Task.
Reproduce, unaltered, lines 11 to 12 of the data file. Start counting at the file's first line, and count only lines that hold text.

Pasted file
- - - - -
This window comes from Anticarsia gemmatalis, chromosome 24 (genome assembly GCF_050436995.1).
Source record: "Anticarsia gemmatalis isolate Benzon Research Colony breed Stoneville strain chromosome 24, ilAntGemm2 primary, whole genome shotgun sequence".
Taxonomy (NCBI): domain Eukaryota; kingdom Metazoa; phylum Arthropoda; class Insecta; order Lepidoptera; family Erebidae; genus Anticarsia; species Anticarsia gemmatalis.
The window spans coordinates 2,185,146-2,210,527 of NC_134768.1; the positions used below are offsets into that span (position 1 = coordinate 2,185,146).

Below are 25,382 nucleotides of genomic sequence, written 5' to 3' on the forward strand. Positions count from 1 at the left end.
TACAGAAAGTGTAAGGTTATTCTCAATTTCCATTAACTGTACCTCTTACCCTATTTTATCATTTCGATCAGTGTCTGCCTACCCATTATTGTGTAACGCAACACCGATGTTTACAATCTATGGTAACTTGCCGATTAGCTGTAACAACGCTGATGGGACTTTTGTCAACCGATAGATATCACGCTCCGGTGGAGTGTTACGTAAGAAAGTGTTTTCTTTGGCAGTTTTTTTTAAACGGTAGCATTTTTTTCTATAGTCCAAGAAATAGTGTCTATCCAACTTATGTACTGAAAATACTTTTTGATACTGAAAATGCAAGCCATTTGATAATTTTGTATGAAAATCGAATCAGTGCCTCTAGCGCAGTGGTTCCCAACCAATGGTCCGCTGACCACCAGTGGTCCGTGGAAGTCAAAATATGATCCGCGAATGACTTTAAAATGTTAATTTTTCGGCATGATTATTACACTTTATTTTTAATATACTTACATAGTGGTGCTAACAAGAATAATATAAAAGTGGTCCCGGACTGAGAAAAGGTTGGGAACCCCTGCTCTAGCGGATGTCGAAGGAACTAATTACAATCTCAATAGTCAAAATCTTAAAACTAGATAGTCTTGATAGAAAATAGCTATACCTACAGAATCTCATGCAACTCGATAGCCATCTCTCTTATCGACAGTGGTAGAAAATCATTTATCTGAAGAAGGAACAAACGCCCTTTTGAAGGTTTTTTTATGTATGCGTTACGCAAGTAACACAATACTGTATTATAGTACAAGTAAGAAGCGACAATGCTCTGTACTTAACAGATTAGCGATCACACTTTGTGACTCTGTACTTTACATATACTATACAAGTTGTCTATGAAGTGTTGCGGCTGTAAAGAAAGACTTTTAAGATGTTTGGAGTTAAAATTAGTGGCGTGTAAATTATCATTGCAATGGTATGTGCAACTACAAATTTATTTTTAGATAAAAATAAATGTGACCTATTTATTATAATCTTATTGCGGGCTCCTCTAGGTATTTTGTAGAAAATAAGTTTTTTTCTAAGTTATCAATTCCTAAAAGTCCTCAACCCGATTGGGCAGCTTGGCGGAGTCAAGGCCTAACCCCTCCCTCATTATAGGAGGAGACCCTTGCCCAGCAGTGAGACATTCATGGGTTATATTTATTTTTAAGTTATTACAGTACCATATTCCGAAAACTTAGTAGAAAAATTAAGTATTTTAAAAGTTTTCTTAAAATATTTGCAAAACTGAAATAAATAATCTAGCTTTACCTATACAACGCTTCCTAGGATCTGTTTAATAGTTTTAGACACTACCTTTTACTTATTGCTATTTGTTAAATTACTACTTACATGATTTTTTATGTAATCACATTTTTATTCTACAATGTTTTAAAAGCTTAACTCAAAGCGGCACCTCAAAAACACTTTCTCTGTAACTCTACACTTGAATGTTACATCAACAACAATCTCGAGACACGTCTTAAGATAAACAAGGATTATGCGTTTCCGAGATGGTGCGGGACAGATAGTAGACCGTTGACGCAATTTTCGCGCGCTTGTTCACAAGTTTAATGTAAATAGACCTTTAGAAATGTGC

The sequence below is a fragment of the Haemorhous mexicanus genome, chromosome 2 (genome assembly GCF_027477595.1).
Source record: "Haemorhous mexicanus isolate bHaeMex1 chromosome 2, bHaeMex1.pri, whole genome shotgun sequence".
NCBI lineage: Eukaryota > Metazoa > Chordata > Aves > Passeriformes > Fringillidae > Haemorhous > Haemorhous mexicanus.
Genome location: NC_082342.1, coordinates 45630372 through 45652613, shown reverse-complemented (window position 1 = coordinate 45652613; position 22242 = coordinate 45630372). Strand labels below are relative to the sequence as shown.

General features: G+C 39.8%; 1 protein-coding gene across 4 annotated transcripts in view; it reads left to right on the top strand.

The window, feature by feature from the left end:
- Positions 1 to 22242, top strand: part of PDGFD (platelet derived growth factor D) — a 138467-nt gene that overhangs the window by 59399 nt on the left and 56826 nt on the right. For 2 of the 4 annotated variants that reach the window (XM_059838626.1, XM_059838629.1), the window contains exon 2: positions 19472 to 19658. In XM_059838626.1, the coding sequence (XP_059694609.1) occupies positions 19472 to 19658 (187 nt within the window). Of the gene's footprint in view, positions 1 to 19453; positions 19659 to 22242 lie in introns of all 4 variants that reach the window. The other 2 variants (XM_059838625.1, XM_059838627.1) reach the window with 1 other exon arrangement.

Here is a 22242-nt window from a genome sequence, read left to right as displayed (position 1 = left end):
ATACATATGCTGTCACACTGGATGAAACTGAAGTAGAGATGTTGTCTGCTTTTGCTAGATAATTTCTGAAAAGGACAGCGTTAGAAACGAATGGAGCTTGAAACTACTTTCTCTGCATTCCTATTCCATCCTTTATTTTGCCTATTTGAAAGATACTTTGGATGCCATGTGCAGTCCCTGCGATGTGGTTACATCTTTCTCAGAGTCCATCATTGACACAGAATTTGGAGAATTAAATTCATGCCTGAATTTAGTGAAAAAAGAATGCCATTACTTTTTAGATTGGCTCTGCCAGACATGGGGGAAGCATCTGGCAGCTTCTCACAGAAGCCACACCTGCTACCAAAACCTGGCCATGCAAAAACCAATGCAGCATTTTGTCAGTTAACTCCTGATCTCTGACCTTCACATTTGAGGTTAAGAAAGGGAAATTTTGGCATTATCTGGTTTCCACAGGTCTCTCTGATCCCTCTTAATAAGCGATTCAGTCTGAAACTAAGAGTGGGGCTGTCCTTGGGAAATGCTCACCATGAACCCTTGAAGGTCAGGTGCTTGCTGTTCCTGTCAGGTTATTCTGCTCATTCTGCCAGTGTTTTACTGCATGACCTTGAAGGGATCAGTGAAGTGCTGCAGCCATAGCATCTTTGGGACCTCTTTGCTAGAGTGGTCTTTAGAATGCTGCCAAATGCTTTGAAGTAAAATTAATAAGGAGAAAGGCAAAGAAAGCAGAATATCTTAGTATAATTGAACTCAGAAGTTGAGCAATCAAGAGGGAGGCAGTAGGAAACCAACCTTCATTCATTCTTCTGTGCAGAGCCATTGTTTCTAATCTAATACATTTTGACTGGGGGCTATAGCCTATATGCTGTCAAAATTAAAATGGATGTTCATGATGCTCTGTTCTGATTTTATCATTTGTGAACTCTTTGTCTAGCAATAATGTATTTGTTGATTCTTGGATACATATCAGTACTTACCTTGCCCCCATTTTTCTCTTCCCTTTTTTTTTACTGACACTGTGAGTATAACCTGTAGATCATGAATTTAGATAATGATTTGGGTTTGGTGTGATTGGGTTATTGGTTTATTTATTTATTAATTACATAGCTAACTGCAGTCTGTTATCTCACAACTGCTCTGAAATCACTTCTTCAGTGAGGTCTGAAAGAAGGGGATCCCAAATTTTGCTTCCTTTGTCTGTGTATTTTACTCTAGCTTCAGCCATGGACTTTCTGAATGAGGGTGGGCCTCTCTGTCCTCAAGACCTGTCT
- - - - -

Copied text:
General features: G+C 39.8%; 1 protein-coding gene across 4 annotated transcripts in view; it reads left to right on the top strand.

The window, feature by feature from the left end: